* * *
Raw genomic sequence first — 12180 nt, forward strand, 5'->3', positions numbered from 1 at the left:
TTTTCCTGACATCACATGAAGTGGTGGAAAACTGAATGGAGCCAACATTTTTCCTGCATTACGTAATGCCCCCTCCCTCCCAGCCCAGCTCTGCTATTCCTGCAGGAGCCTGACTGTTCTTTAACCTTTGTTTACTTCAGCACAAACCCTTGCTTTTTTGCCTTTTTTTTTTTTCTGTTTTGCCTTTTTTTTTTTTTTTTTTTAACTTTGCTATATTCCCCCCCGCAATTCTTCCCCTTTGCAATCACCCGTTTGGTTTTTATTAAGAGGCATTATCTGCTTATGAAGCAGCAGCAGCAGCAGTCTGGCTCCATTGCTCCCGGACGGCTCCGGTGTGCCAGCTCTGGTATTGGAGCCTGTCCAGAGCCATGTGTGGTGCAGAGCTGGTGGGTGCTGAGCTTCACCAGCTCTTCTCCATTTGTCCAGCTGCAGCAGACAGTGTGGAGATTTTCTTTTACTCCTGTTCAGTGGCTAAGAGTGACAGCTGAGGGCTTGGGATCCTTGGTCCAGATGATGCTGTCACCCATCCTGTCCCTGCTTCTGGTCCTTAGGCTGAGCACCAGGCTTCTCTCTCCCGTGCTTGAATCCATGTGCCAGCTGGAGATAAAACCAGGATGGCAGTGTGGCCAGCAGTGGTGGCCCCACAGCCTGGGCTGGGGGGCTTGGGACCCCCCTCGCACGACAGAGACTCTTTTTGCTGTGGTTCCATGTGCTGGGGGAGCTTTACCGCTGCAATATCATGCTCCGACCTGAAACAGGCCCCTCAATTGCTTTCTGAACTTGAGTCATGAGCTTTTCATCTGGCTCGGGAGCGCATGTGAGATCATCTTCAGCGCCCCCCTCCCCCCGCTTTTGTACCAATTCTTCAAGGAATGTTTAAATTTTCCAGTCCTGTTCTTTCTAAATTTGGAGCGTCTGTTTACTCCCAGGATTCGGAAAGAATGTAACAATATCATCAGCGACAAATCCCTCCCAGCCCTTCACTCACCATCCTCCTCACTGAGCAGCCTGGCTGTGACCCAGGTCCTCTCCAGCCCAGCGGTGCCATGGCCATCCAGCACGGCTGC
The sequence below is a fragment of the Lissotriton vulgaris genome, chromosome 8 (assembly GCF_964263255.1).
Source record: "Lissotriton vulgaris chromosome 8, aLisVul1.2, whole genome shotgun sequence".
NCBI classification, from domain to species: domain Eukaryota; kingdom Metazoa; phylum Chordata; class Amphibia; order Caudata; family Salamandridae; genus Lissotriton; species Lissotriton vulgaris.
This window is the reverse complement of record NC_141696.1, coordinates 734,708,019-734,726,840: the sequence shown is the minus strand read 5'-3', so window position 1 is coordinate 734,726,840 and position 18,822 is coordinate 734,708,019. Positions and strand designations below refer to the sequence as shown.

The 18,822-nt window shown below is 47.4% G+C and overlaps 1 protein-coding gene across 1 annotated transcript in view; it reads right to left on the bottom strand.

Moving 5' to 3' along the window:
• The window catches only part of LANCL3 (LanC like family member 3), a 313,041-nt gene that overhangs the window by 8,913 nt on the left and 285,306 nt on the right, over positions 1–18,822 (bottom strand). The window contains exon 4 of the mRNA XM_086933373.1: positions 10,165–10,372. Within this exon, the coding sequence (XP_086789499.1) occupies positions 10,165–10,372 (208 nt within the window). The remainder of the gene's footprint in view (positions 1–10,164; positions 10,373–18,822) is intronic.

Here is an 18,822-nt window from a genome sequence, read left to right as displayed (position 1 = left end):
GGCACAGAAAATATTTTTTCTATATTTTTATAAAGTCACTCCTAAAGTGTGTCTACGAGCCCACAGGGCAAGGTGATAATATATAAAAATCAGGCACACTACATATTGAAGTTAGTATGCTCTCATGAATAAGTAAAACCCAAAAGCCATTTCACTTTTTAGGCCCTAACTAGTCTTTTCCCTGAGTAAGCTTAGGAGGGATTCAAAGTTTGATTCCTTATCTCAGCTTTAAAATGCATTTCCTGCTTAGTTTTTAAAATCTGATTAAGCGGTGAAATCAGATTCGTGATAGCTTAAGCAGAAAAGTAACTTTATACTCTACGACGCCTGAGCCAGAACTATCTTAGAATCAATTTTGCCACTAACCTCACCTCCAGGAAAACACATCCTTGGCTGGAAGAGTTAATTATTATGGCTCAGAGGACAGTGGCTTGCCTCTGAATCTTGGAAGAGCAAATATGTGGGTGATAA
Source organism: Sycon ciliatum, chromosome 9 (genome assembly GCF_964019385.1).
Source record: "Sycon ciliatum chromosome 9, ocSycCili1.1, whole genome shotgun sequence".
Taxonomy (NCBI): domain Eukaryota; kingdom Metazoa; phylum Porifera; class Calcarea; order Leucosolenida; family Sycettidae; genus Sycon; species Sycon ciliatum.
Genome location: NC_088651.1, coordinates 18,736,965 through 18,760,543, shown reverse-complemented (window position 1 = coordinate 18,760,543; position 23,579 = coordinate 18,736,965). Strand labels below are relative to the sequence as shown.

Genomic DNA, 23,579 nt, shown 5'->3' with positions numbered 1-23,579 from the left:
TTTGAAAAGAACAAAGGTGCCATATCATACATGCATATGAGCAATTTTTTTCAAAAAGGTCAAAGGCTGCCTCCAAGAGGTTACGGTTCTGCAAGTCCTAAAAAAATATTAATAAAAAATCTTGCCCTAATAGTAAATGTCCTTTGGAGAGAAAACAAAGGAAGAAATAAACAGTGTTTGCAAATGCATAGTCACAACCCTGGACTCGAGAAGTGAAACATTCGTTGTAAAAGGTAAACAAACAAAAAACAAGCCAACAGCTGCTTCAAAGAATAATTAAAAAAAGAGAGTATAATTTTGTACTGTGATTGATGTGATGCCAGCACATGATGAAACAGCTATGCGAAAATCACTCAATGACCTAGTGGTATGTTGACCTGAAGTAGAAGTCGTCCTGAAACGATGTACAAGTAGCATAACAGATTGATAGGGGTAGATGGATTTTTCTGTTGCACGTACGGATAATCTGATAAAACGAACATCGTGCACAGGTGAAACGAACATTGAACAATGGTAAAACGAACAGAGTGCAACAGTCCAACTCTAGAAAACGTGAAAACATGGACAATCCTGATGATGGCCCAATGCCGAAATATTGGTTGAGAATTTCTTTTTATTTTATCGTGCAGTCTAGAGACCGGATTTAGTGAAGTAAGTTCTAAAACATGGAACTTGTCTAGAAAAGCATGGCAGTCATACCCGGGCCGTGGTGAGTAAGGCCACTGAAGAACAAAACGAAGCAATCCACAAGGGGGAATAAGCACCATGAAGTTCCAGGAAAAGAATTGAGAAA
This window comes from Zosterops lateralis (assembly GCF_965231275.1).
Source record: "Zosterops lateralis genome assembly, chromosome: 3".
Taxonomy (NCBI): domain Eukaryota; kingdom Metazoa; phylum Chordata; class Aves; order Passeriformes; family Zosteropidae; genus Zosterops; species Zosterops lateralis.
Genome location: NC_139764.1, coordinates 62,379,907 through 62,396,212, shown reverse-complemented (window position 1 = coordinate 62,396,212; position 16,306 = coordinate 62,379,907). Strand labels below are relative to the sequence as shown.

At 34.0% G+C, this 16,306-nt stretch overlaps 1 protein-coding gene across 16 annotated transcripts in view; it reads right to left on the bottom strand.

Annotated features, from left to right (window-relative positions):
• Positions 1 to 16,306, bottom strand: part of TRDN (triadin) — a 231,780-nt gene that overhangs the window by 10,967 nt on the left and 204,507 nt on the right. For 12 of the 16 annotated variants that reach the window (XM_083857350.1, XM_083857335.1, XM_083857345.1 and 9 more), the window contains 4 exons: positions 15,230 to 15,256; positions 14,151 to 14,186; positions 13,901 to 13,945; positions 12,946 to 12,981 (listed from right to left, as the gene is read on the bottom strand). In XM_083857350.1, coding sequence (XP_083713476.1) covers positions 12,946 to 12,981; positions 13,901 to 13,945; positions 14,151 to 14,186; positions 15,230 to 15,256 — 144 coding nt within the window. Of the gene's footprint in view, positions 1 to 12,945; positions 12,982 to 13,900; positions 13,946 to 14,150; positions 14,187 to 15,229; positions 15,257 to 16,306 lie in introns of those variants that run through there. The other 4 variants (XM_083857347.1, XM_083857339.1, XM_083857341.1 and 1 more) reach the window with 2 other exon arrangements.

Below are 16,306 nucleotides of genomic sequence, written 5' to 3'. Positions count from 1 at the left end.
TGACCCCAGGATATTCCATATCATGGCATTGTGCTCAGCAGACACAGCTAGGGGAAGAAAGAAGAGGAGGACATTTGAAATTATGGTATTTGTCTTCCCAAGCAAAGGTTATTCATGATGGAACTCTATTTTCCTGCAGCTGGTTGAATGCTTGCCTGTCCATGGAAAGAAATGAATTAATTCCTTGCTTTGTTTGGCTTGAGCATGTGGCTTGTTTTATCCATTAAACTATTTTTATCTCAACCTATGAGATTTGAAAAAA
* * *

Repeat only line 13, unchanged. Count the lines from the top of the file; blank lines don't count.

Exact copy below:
Source record: "Sycon ciliatum chromosome 9, ocSycCili1.1, whole genome shotgun sequence".